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Amrita Basu

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Amrita Basu

Amrita Basu Amrita Basu

Violent Conjunctures in Democratic India

Cornell University, Columbia University

Cynthia Enloe, Larry Bartels, Victoria Hattam

Amrita Basu is an American academic. She specialises in South Asian politics who has a particular interest in women's movements and other social movements. Her most influential publications concern the contested meaning of feminism and the complicated relationship between feminist and women's movements, the prominent role of women in the religious right and the relationship of local movements to larger global forces. She teaches courses on women's activism, human rights and post colonial nationalism.


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Amrita Basu

Early life

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Basu was born in December 1953 in New York City. Her parents, Rasil and Romen Basu, were both members of the United Nations secretariat in New York. Her mother worked for the branch on women, and is credited for having introduced Amrita to feminism. Basu spent her childhood outside of the U. S., in Egypt, Libya, Thailand, and India. She returned to New York for high school.


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Basu obtained her B.A. in Government with a minor in Asian studies from Cornell University in 1975. In 1977, Basu obtained her M. A. in political science. Basu graduated from Columbia University with a Ph.D. in political science in 1984. She is the Paino Professor of Political Science and Women and Gender Studies and Associate Dean of Faculty at Amherst College.


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From 1981 to 1987, Basu taught in the Political Science department at Amherst College. After serving as a visiting scholar at Columbia University for one year, she returned to Amherst College, and joined the Women and Gender Studies department. As of 2015 Basu divides her time between teaching Political Science and Women's and Gender Studies. She also chairs the Women and Gender Studies department and serves on the Committee of Six.

Academic Life

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Amrita Basu has served on several editorial boards including the board of The Bulletin of Concerned Asian Scholars since 1992, and the International Feminist Journal of Politics and Meridians: Feminism, Race, Transnationalism since 2002 and 2001, respectively. She was the South Asia editor for The Journal of Asian Studies from 1995-2001. Basu also has served on several academic committees including as the Chair of the Women and Politics Council of The American Political Science Association from 2005-2006. She has served on an external committees at Mount Holyoke, Hampshire College and the University of Massachusetts Amherst. In 2001, Basu was a consultant to the United Nations Development Program Project on Women and Governance in New Delhi, India. Basu has served on several advisory and selection committees including the Ford Foundation, the Fulbright Scholar Awards Committee, and the National Endowment for the Humanities.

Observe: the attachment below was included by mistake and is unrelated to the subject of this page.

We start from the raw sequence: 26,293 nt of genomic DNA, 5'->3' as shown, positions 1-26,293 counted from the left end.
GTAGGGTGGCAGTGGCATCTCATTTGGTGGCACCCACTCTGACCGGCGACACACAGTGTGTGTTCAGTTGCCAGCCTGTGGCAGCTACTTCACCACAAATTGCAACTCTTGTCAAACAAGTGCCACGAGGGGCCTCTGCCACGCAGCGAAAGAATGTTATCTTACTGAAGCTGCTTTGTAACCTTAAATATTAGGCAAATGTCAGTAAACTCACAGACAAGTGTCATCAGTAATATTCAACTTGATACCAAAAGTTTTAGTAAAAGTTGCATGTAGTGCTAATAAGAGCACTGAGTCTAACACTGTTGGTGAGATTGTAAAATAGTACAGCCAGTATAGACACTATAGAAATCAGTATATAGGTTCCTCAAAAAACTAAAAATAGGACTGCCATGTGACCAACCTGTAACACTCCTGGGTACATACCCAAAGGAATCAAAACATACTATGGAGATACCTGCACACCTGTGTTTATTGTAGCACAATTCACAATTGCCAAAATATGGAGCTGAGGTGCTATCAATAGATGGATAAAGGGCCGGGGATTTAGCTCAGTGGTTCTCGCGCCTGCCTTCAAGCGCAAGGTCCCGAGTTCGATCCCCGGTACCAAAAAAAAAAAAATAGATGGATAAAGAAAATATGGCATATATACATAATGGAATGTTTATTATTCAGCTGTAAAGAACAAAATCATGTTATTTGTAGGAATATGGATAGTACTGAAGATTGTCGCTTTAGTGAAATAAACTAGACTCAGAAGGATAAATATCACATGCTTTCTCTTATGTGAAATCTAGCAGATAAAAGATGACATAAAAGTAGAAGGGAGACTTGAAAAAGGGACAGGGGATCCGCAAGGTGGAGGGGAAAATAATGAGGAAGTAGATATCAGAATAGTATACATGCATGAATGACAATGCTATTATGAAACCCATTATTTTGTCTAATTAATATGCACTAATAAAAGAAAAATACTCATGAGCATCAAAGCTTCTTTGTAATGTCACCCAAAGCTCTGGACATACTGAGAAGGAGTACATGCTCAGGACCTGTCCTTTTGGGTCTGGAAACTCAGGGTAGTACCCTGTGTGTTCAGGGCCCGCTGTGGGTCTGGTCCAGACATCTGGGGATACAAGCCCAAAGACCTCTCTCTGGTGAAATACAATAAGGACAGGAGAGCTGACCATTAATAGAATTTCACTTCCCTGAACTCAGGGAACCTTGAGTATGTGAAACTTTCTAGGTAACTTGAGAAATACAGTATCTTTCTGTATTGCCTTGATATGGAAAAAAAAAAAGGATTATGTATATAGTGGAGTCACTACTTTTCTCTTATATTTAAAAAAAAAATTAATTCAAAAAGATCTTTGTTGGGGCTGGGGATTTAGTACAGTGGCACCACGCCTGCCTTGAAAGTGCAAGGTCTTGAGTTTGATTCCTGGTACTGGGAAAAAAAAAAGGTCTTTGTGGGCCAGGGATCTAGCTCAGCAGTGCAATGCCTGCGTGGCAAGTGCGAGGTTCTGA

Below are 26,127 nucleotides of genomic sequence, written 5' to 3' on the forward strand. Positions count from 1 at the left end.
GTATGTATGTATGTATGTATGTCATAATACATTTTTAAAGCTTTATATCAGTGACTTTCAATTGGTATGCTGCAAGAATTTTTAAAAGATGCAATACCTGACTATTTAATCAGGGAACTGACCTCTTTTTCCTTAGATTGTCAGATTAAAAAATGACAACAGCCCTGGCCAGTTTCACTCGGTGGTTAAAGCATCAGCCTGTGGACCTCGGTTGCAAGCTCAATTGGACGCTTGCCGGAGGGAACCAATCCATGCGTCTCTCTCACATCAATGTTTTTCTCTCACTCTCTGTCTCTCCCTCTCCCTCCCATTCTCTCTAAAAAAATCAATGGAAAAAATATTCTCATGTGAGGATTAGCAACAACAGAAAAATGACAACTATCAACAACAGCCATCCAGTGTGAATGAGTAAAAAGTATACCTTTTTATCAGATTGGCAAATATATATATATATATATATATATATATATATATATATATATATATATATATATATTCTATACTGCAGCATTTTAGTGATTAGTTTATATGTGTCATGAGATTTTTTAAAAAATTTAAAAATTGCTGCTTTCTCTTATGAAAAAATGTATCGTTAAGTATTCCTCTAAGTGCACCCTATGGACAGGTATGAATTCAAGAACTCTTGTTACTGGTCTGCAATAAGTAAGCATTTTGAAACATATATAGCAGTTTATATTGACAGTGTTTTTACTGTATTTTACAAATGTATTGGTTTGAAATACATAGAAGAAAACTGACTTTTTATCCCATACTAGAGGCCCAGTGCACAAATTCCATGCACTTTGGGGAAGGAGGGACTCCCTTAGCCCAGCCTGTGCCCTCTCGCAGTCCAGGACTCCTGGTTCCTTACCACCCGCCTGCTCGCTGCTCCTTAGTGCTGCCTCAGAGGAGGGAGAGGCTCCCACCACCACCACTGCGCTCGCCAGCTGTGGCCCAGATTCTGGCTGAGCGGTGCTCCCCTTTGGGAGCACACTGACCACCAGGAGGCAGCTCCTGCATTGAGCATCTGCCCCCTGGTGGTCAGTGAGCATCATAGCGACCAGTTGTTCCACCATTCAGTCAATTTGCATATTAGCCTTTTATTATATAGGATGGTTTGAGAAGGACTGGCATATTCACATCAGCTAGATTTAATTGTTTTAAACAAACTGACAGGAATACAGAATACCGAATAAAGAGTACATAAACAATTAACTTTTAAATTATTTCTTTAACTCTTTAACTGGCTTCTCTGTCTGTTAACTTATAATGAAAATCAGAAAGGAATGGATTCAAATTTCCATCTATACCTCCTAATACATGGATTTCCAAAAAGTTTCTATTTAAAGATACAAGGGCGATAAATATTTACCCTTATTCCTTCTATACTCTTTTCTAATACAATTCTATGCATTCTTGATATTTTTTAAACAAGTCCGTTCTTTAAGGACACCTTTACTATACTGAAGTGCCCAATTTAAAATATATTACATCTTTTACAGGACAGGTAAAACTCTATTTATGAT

Basu's main publications address three main themes. The first concerns women's participation in left wing movements. This was the subject of her first book. A second theme concerns women's movements transnationally. A third theme is ethnic and religious conflict in India.

Basu, Amrita. Two Faces of Protest: Contrasting Modes of Women’s Activism in India. University of California Press and Oxford University Press: New Delhi, 1992

Basu, Amrita, ed, The Challenge of Local Feminisms: Women’s Movements in Global Perspective. Boulder: Westview Press, 1995 and New Delhi: Kali for Women, 1998

Basu, Amrita, co-ed. Community Conflicts and the State in India. Delhi: Oxford University Press, 1997

Basu, Amrita, co-ed. Appropriating Gender: Women’s Activism and Politicized Religion in South Asia. New York: Routledge and New Delhi: Kali for Women, 1998

Basu, Amrita, co-ed. Localizing Knowledge in a Globalizing World. Syracuse University Press, 2002

Basu, Amrita, co-ed, Beyond Exceptionalism: Violence, Religion and Democracy in India. Seagull Press: New Delhi and London, 2006

Basu, Amrita, ed, Women's Movements in the Global Era: The Power of Local Feminisms. Westview Press: Boulder, CO, 2010

Basu has written several articles and contributions to edited books and journals including the Oxford Companion to Politics in India, the Introduction to Comparative Politics, the Journal of Women’s History, and many others.

Selected Awards and Fellowships

• Distinguished Teaching Award (2008) Ford Foundation Curriculum Development Grant (1998) • Amherst College Research Award (1997–1998) • The United States Institute for Peace, grant to convene a conference on Political Violence in India (1995) • John D. & Catherine T. MacArthur Foundation Research and Writing Grant (1993–1995) • Amherst College Research Award (1993–1994) • Karl Loewenstein Fellowship, Amherst College (1984–1985)


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